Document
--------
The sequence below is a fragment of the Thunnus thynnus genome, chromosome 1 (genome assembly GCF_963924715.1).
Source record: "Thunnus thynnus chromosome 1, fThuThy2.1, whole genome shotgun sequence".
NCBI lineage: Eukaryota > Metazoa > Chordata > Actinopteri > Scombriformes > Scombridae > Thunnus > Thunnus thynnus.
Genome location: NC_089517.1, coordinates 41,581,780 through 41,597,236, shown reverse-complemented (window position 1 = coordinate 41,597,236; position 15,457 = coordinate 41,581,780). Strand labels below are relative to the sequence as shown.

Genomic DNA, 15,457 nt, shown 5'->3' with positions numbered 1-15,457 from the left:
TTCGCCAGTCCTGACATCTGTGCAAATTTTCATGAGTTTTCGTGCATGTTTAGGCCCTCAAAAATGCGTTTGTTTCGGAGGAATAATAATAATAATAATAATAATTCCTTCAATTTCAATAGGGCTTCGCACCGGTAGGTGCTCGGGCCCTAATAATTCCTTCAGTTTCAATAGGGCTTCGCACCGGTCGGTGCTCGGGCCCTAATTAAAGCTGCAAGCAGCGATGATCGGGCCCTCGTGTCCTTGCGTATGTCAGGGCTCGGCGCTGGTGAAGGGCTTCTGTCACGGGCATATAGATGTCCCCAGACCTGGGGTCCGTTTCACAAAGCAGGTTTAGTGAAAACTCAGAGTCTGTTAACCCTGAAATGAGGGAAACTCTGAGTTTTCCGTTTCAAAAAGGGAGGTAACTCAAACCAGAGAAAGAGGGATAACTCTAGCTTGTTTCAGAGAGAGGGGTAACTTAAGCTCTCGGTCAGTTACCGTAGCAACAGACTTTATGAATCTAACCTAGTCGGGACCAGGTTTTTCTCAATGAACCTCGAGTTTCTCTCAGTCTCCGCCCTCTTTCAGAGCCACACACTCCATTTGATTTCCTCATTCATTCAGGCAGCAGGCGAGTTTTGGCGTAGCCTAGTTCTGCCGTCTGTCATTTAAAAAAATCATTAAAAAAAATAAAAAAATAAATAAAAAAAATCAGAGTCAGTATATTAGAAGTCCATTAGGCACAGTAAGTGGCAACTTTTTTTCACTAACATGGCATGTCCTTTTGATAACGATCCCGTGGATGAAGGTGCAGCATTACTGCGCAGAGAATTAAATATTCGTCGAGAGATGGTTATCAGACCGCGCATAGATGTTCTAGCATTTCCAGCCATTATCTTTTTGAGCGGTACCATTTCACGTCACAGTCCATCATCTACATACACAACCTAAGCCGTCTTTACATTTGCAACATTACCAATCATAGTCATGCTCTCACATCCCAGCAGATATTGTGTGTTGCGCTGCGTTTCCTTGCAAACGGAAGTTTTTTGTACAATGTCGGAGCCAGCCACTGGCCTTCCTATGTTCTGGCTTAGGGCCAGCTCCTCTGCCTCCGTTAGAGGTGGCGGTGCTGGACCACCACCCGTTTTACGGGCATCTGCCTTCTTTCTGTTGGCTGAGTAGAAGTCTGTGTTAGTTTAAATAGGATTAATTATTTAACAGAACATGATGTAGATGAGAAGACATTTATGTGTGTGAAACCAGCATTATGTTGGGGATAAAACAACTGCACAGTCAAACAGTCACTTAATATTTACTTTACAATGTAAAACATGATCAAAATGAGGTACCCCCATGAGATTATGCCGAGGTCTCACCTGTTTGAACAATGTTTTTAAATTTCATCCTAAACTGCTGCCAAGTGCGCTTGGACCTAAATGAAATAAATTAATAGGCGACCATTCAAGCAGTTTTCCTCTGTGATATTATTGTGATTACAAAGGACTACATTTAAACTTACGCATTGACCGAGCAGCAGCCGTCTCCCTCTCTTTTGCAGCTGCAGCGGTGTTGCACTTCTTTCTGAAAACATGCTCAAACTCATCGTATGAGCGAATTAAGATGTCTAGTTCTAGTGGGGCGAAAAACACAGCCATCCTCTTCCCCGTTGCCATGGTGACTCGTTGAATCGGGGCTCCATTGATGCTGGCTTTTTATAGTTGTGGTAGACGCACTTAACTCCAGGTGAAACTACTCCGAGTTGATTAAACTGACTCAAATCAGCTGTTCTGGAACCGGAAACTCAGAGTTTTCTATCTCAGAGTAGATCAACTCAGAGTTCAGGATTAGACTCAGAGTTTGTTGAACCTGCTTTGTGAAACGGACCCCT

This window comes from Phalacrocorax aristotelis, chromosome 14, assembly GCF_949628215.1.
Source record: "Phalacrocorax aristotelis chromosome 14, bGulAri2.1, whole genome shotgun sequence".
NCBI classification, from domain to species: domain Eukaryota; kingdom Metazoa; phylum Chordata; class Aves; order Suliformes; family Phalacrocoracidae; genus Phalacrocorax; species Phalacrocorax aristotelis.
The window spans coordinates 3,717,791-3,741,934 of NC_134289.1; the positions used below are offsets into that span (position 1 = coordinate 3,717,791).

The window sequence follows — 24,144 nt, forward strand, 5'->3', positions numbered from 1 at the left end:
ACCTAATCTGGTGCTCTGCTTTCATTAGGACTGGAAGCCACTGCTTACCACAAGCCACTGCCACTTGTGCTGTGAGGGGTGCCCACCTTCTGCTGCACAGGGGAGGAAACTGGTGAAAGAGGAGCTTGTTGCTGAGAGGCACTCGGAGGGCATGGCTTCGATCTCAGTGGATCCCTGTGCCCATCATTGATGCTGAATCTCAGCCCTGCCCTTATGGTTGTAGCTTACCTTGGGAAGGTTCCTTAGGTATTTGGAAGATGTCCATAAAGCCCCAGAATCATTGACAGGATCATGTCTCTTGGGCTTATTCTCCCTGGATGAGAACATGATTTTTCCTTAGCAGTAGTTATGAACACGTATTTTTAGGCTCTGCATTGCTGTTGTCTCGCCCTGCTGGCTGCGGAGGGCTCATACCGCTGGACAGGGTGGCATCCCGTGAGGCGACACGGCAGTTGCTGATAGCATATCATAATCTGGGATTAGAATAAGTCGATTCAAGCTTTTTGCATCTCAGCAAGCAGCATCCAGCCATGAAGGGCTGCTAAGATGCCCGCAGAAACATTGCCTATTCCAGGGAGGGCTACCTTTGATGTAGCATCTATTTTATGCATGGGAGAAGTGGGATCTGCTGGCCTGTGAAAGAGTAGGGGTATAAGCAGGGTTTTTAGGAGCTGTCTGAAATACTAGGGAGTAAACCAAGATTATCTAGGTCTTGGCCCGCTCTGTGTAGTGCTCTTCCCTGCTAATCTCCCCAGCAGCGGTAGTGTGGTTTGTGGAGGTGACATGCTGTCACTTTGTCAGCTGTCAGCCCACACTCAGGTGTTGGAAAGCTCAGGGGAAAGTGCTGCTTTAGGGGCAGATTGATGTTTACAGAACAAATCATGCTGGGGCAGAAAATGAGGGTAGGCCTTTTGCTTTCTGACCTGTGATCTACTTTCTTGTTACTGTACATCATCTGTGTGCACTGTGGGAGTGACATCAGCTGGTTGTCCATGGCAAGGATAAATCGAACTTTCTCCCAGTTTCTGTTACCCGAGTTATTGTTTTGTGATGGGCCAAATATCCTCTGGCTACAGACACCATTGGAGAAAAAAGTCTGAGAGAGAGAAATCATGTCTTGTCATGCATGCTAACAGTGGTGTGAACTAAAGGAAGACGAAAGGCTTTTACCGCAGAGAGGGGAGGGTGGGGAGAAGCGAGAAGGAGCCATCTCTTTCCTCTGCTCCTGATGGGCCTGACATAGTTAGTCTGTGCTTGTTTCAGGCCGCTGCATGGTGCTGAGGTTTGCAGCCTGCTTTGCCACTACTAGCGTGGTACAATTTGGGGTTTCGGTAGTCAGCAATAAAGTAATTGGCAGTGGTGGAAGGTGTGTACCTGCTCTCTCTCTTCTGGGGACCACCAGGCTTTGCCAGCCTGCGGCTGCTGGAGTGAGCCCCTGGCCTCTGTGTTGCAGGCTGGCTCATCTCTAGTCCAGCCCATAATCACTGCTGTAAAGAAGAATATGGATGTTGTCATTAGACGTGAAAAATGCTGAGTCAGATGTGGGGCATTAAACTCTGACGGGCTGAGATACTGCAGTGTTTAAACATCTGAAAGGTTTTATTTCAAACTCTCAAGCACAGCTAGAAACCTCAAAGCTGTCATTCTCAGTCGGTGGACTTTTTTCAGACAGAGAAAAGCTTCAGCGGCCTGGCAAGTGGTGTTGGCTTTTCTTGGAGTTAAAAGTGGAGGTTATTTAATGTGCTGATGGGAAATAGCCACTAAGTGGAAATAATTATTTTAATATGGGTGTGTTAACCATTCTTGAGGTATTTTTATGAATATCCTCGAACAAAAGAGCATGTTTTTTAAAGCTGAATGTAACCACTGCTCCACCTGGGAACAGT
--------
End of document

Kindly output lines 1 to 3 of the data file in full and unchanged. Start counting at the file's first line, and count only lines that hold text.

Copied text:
The sequence below is a fragment of the Thunnus thynnus genome, chromosome 1 (genome assembly GCF_963924715.1).
Source record: "Thunnus thynnus chromosome 1, fThuThy2.1, whole genome shotgun sequence".
NCBI lineage: Eukaryota > Metazoa > Chordata > Actinopteri > Scombriformes > Scombridae > Thunnus > Thunnus thynnus.